If you've been trying to conceive (TTC) for a while, you will try just about anything, including taking gross cough syrup because some mom blog somewhere said it's good for your cervical mucus. However, you're probably concerned about its safety. Is it safe to take Mucinex to help you get pregnant, or is this one TTC myth you need to forget?
Anecdotal evidence has shown that the active ingredient in Mucinex, guaifenesin, may have benefits for women with fertility problems as a result of a cervical failure, according to the Journal of the American Board of Family Medicine. However, this study was very small, and not longitudinal. There is also a very small cohort of researchers that think that it might also benefit men with sperm motility issues.
How does it work exactly? According to Unexplained Infertility, guaifenesin makes the cervical mucus less viscous and more fluid, allowing the sperm to travel faster through the cervix to get to the egg. When a woman has little or thick mucus, the cervix becomes a hostile environment, unable to facilitate the movement of the sperm to the egg. The same rule applies to sperm — men with poor motility often have more viscous semen. Think of it in terms of maple syrup versus molasses. If you pour molasses over a slanted plate, it doesn't just race down the surface to get to the bottom, but maple syrup, on the other hand, has a quicker progression down the plate and onto the table. Guaifenesin makes the sperm go from molasses to maple syrup, speeding its journey through the cervix.
But, is it safe to take Mucinex to help you get pregnant? According to the International Journal of Clinical Medicine, it's considered safe for men to take the recommended dosage of guaifenesin for the duration of TTC. For women, it's a bit more complicated. While guaifenesin is generally considered safe for pregnancy, there are always risks. The study printed in Unexplained Infertility noted that women only took the drug for the week of their expected ovulation, minimizing the risks of exposure to the developing tissue.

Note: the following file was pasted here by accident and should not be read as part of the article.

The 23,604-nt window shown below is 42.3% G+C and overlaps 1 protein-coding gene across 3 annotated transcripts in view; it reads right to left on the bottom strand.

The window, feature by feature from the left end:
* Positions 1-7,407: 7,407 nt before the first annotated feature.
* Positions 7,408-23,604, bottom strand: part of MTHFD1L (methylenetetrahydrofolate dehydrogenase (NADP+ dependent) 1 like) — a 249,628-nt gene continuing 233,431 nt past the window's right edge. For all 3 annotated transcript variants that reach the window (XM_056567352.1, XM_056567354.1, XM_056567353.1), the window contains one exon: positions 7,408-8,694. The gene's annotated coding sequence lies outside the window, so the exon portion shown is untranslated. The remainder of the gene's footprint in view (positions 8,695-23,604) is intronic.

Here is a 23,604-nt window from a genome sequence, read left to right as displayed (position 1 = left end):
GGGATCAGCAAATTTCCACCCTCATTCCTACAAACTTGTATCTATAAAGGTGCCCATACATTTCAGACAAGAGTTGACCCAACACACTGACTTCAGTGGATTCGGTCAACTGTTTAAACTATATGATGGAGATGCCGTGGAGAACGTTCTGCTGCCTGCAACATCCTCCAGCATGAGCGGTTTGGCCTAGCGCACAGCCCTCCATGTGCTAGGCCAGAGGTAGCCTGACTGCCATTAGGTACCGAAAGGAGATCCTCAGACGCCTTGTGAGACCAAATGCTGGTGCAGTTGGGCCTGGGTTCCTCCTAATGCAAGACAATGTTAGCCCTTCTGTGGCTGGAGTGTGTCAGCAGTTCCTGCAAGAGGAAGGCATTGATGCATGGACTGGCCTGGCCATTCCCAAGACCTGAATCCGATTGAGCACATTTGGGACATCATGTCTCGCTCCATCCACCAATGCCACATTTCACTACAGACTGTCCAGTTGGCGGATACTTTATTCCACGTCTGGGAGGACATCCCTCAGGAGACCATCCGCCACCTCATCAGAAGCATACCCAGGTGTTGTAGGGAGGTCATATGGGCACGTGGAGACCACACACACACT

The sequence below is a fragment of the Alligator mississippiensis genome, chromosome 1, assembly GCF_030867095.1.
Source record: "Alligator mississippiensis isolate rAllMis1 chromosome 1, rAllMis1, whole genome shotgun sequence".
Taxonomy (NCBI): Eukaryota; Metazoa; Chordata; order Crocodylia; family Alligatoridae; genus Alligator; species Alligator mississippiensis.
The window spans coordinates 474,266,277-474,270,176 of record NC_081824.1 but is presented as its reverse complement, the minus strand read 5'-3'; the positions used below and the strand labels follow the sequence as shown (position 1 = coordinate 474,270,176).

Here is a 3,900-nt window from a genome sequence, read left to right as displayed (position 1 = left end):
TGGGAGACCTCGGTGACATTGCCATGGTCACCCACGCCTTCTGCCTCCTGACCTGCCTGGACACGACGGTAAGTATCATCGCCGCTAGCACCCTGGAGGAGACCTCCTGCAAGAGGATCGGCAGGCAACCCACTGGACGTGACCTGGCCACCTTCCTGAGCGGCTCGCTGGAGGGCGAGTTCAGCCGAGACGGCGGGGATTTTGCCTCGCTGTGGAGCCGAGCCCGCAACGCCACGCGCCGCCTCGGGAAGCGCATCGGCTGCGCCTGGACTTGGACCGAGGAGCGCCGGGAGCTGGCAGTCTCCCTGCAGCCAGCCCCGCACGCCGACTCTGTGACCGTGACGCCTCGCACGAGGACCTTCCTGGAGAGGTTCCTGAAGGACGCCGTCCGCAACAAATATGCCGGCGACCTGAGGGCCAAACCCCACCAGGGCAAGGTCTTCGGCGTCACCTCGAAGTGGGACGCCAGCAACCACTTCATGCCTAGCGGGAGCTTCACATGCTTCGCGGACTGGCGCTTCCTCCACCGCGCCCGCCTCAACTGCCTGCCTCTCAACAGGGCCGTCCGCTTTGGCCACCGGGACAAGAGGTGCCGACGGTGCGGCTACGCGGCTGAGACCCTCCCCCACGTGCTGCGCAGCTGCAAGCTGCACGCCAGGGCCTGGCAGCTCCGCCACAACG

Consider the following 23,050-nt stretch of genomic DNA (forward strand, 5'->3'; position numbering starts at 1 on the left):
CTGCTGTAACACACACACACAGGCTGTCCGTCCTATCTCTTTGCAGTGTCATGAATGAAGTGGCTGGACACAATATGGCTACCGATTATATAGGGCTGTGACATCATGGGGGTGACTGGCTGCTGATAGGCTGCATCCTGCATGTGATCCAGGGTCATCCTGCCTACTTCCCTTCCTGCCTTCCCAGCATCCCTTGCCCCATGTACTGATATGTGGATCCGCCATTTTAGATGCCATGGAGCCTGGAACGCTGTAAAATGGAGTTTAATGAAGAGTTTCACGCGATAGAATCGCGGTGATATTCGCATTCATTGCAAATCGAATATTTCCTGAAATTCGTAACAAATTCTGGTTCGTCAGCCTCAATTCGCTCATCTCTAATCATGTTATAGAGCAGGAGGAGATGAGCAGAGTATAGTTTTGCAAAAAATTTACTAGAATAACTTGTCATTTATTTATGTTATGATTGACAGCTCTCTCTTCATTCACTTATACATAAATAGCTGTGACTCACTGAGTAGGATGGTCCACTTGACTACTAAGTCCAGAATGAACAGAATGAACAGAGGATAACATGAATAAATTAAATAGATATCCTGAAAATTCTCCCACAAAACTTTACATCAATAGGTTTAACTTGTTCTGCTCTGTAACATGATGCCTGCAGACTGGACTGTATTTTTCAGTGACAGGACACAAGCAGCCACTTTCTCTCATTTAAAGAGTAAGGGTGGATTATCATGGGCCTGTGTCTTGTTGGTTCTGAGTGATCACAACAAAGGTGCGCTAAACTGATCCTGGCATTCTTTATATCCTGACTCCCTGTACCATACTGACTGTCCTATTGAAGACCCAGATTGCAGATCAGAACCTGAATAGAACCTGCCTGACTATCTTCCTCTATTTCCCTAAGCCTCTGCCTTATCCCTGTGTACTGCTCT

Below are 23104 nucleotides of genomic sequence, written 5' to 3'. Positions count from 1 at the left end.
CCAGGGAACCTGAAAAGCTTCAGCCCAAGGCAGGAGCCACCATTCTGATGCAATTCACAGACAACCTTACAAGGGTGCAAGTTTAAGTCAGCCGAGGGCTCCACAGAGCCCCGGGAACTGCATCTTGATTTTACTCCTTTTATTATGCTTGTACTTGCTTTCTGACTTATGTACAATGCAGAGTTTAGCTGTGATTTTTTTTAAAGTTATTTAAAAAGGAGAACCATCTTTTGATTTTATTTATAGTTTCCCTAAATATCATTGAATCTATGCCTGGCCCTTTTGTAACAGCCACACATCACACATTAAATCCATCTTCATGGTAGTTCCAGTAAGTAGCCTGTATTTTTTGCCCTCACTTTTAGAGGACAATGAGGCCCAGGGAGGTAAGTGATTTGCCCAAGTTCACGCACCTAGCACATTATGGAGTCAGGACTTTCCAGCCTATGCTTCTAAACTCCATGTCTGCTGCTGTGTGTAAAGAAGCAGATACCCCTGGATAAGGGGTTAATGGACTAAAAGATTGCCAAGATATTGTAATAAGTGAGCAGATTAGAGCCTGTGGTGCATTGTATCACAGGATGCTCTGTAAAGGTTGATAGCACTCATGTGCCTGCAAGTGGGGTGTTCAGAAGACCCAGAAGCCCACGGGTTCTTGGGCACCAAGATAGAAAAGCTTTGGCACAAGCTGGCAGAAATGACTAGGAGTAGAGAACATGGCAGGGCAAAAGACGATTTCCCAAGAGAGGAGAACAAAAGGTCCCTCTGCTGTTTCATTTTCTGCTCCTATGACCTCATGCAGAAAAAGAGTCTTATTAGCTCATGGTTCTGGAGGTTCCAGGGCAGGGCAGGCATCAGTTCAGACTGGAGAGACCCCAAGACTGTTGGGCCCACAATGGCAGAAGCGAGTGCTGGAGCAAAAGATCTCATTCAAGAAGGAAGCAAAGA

I spoke with Kathryn Wright, MD with Facey Medical Group to determine the absolute safety, and she tells Romper that because there is no actual, peer-reviewed evidence of the efficacy of the treatment, and because it's thinning the mucus everywhere in your body, not just in your cervix, it's likely to be detrimental to TTC instead of helpful. She notes that it's best for women to avoid taking Mucinex and it's best to rely on the normal, mid-cycle changes that occur naturally in most women.
Dr. Allison Hill, MD, OB-GYN and author of Your Pregnancy, Your Way, agrees to a point. She argues that while it may not be harmful to take while TTC, it most likely won't help. Hill tells Romper, "Yes, Mucinex is safe to take, but there is no scientific evidence that it improves fertility. The active ingredient guaifenesin is usually taken to thin the mucus in the lungs. It also can thin the cervical mucus, however there is no evidence that this helps people get pregnant."
If only safety were correlative with success, right?
If you're having trouble TTC, see a reproductive endocrinologist. I did, and I am forever grateful to my doctor for helping me bring my babies into the world. Old wives' tales, even modern ones, can often bring more issues than they do corrections. Chugging cough syrup, like Mucinex, when you aren't even sick, probably isn't the best way to try and get pregnant. If you actually want to help your cervical mucus, talk to your OB-GYN about what you can do while TTC.